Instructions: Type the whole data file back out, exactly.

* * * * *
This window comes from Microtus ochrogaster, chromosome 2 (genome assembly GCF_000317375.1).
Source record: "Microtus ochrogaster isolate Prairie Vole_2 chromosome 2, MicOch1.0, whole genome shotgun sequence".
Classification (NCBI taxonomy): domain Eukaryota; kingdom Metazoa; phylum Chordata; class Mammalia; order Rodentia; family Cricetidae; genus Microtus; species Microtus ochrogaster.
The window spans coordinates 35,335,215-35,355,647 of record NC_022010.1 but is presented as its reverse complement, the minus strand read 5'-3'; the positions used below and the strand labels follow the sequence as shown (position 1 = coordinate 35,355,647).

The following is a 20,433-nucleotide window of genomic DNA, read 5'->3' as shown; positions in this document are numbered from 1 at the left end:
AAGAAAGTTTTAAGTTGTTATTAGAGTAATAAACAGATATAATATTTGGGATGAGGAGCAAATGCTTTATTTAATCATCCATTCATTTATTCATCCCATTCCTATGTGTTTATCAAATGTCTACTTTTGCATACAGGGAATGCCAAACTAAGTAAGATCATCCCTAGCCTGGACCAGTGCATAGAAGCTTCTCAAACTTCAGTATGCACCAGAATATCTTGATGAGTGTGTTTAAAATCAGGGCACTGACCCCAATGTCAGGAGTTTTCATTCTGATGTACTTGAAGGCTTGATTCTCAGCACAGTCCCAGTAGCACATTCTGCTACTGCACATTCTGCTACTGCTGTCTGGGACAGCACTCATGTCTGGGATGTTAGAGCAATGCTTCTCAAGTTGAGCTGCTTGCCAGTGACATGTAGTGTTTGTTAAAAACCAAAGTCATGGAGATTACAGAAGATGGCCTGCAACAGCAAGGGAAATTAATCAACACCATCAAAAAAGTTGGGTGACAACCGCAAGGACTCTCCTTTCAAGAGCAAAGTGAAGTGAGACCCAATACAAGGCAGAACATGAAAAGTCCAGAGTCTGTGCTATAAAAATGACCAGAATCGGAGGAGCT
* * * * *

This window comes from Microtus ochrogaster, chromosome 2 (genome assembly GCF_000317375.1).
Source record: "Microtus ochrogaster isolate Prairie Vole_2 chromosome 2, MicOch1.0, whole genome shotgun sequence".
Classification (NCBI taxonomy): domain Eukaryota; kingdom Metazoa; phylum Chordata; class Mammalia; order Rodentia; family Cricetidae; genus Microtus; species Microtus ochrogaster.
The window spans coordinates 35,335,215-35,355,647 of record NC_022010.1 but is presented as its reverse complement, the minus strand read 5'-3'; the positions used below and the strand labels follow the sequence as shown (position 1 = coordinate 35,355,647).

The following is a 20,433-nucleotide window of genomic DNA, read 5'->3' as shown; positions in this document are numbered from 1 at the left end:
AAGAAAGTTTTAAGTTGTTATTAGAGTAATAAACAGATATAATATTTGGGATGAGGAGCAAATGCTTTATTTAATCATCCATTCATTTATTCATCCCATTCCTATGTGTTTATCAAATGTCTACTTTTGCATACAGGGAATGCCAAACTAAGTAAGATCATCCCTAGCCTGGACCAGTGCATAGAAGCTTCTCAAACTTCAGTATGCACCAGAATATCTTGATGAGTGTGTTTAAAATCAGGGCACTGACCCCAATGTCAGGAGTTTTCATTCTGATGTACTTGAAGGCTTGATTCTCAGCACAGTCCCAGTAGCACATTCTGCTACTGCACATTCTGCTACTGCTGTCTGGGACAGCACTCATGTCTGGGATGTTAGAGCAATGCTTCTCAAGTTGAGCTGCTTGCCAGTGACATGTAGTGTTTGTTAAAAACCAAAGTCATGGAGATTACAGAAGATGGCCTGCAACAGCAAGGGAAATTAATCAACACCATCAAAAAAGTTGGGTGACAACCGCAAGGACTCTCCTTTCAAGAGCAAAGTGAAGTGAGACCCAATACAAGGCAGAACATGAAAAGTCCAGAGTCTGTGCTATAAAAATGACCAGAATCGGAGGAGCT